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Two Rules for Mobbing Success (25-Apr-2019)
In this blog post for Ranorex, I provide two key rules for making mob programming a successful and enjoyable way to work. You’ll figure out most of the rest of the guidelines for mobbing yourself: Things like respect for your teammates, guidelines about people coming and going, and so on. But these two rules–while simple to employ–aren’t necessarily obvious, and they’ll make all the difference in the world between a tedious, protracted mobbing session and something you’ll actually enjoy quite a bit.
To some seasoned developers, test-driven development (TDD) can initially seem like the dumbest thing ever. Once you’ve written a failing test, you are supposed to write only as much code as needed to make the test to pass. No speculation about what you think you need in the future–a week from now, an hour from now, or even ten minutes from now. Per Bob Martin’s three laws of TDD, write no more production code than “sufficient to pass the one failing unit test.”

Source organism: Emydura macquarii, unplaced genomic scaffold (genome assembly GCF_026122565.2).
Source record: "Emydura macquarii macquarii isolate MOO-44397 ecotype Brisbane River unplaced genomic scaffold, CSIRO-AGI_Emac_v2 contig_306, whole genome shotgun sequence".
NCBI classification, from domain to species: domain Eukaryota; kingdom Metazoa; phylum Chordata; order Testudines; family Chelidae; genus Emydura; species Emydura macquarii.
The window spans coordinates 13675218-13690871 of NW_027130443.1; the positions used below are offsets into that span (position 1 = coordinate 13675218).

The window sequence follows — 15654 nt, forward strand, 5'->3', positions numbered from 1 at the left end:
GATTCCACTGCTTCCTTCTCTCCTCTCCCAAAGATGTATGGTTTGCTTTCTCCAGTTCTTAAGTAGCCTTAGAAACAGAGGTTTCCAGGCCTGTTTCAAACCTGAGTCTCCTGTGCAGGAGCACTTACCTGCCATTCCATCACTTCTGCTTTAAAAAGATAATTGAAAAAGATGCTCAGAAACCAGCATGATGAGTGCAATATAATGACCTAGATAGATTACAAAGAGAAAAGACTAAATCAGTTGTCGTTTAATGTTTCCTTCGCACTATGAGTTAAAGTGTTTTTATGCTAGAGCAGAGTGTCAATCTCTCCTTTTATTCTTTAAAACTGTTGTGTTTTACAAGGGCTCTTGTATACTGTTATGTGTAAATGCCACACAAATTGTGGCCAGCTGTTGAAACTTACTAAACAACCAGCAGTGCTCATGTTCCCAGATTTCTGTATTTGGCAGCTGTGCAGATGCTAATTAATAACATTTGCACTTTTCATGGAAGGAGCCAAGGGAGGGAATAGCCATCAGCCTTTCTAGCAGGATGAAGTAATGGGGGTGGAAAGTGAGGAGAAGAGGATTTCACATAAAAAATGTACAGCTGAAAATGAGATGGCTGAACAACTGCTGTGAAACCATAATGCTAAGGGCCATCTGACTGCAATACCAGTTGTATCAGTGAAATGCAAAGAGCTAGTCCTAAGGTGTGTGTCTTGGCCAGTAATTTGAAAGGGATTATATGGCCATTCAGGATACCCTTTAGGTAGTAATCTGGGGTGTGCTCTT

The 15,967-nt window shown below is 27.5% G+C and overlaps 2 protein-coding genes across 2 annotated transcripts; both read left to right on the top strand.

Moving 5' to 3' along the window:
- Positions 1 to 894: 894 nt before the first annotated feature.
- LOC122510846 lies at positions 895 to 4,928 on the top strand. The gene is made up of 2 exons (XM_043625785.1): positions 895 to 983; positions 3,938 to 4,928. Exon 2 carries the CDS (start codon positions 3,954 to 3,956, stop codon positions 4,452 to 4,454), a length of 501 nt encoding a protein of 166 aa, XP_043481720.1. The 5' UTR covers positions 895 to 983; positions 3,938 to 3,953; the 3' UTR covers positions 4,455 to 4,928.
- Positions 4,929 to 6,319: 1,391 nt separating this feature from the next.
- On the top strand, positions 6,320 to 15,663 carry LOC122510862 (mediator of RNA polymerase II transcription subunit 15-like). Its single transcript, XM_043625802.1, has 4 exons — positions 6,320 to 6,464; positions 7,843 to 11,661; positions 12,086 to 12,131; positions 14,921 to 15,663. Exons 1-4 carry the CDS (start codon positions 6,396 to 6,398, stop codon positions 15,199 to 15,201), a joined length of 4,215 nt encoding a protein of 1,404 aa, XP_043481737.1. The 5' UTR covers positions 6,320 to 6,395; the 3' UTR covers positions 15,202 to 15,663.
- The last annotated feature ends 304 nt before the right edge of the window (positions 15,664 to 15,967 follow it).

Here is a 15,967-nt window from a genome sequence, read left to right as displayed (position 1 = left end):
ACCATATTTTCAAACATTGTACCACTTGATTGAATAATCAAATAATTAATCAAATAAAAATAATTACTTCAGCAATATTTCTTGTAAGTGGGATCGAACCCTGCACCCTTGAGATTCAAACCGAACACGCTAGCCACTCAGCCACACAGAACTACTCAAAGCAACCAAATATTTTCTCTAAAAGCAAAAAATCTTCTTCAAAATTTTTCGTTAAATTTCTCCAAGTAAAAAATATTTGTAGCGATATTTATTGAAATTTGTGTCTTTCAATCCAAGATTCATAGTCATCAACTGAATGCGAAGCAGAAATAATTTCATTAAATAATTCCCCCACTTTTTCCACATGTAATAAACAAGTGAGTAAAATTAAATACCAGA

“But I know I will want a hashmap in the next test or two, because I’ll have a bunch of keys and values…”
You’re a seasoned developer, so you’re probably right most of the time when you say you’ll need it. And yes, if following TDD, for now you must provide a simpler implementation. “That seems stupid; providing the simpler solution now means that I’ll be reworking it later to create the right one.”
As with most things in computing, TDD is a tradeoff. It trades off your current way of working–likely a code-test-fix cycle–with a test-code/fix cycle.
In a code-test-fix cycle, you write what you think the proper code is, you design and run tests (whether they are manual or automated), and you fix any problems that you discover. The duration of each step (code, test, and fix) usually varies dramatically, anywhere from minutes to hours (and sometimes longer). The tests you write usually cover a large subset of the behaviors in the code you just wrote. A perfect developer ends up with no fix cycle segment in code-test-fix (aka test-after development or TAD).